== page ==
Employment & Labor Law

Is Your Company Covered By USERRA?

USERRA applies to any employer that either pays an individual a salary or wages to perform work or controls an individual’s employment opportunities. This broad definition includes an individual or organization to which an employer delegates the performance of any employment-related responsibilities. An entity that performs only “ministerial functions,” however, such as personnel file maintenance or, presumably, paycheck processing, is not considered an employer.

Recruiting for Top Executive Talent in Today’s Economic Environment

Companies may find that hiring executives in today’s economy is more difficult based on a lower labor participation rate combined with low unemployment. The factors support the contention that companies must increase their scope of networking techniques and further concentrate on determining the talent level of those candidates who apply. Although not difficult to identify the unemployed, the true skill is in determining if candidates are a fatality of downsizing efforts or if there are serious performance difficulties.

Preparing to Respond to Workplace Harassment

Small Michigan manufacturer pays out $50,000 to settle a harassment complaint filed with a government agency. No handbook. No training. Bad behavior. No investigation. No defense, so write the check. How often does this happen? Not often, but isn’t once still too often? What about lost productivity, the rumors, and even the bad press? The distraction from the core business? The distrust amongst those who would otherwise prefer to be teammates? These always cost more than any fine.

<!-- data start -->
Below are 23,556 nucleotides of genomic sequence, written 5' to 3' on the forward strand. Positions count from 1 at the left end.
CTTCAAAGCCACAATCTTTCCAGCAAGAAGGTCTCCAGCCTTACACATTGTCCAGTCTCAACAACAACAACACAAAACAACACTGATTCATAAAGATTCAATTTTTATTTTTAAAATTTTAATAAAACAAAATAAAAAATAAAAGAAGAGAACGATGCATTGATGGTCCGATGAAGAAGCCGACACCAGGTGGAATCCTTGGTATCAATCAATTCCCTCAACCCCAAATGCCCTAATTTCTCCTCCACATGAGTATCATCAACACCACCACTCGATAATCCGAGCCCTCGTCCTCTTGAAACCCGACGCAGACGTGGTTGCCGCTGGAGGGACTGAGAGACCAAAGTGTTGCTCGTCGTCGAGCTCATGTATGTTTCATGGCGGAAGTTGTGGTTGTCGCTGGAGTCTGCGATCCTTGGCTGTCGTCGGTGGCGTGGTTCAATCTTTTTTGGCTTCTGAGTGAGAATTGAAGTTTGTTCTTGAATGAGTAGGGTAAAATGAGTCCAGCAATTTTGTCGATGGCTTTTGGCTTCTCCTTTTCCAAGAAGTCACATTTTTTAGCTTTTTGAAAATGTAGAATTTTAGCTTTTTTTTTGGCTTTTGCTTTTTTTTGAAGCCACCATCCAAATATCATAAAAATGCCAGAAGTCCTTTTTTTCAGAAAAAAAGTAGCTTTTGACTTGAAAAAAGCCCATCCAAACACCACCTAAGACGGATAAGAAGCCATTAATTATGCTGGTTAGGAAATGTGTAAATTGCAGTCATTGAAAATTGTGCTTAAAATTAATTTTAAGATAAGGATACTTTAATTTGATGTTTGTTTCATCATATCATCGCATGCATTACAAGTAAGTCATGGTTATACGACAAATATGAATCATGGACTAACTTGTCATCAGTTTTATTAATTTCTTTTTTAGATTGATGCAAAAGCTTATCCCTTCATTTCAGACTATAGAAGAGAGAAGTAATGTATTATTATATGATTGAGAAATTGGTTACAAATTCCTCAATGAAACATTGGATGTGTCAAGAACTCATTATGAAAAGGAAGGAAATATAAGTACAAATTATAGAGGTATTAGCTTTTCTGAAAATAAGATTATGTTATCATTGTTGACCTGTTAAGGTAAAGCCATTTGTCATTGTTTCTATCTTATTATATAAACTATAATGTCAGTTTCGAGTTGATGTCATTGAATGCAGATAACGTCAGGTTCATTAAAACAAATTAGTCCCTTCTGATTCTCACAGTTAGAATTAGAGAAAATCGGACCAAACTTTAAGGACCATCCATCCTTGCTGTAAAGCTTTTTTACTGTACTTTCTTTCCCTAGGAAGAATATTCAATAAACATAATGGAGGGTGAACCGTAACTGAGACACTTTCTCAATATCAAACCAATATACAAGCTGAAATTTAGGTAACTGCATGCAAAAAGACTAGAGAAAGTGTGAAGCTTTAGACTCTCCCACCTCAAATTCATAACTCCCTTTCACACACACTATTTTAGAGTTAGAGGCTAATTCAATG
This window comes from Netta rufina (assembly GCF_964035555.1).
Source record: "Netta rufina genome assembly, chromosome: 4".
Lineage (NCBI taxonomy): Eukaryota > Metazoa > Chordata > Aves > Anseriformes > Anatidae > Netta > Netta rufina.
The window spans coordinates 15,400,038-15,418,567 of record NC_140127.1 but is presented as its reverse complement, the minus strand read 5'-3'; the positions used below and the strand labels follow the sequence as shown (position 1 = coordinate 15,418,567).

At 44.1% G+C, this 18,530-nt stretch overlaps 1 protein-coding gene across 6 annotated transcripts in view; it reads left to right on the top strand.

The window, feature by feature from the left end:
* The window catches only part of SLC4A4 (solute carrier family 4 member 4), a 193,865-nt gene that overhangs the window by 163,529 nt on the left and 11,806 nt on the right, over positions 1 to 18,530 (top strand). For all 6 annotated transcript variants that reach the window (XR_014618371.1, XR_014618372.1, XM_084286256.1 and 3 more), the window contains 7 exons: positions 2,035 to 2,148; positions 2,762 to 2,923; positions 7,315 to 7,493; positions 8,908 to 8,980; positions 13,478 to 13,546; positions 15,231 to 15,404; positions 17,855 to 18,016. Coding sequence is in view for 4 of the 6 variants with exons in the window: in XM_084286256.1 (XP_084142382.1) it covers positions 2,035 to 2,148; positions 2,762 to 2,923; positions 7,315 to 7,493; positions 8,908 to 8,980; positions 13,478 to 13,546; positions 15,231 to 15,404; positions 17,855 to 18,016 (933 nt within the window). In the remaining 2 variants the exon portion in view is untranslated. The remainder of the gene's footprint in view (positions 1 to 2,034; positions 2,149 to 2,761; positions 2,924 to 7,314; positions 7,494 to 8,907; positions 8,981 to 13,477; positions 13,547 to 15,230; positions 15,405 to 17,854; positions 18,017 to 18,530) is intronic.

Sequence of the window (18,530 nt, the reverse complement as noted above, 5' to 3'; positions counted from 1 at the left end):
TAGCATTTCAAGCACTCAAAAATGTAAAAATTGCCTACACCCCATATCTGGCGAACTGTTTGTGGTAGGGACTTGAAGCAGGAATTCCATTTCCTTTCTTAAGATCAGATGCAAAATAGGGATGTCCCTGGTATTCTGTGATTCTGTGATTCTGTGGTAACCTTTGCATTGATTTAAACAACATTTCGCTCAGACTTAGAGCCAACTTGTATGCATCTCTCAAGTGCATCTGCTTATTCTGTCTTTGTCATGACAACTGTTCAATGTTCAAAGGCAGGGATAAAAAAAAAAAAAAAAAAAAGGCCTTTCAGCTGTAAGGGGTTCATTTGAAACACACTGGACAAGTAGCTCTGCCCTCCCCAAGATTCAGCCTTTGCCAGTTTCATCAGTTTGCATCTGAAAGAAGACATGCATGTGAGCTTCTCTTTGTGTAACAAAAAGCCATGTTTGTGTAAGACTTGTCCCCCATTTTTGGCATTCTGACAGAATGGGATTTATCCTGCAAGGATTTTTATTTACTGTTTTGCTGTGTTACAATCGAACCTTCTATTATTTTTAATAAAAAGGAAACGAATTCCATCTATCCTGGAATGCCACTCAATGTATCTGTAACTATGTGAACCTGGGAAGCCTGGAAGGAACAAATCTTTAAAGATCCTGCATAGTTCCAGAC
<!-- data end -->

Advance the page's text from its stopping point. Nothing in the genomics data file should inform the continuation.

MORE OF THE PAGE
When bad behavior occurs, is an employer without defense? Not at all; you can be prepared.

Basic Concept of Michigan Unemployment Tax Regulations

Employers fund the “unemployment system” by paying Federal and State unemployment payroll tax. Federal tax provides the operating and administrative funds for each respective state agency. Federal guidelines set minimal benefit standards and maintain oversight of each individual state unemployment program. In each state of business, an employer maintains a separate and specific tax account. They pay monies into this account in the form of taxes. Former employees, or claimants, draw monies out of this account in the form of unemployment benefits.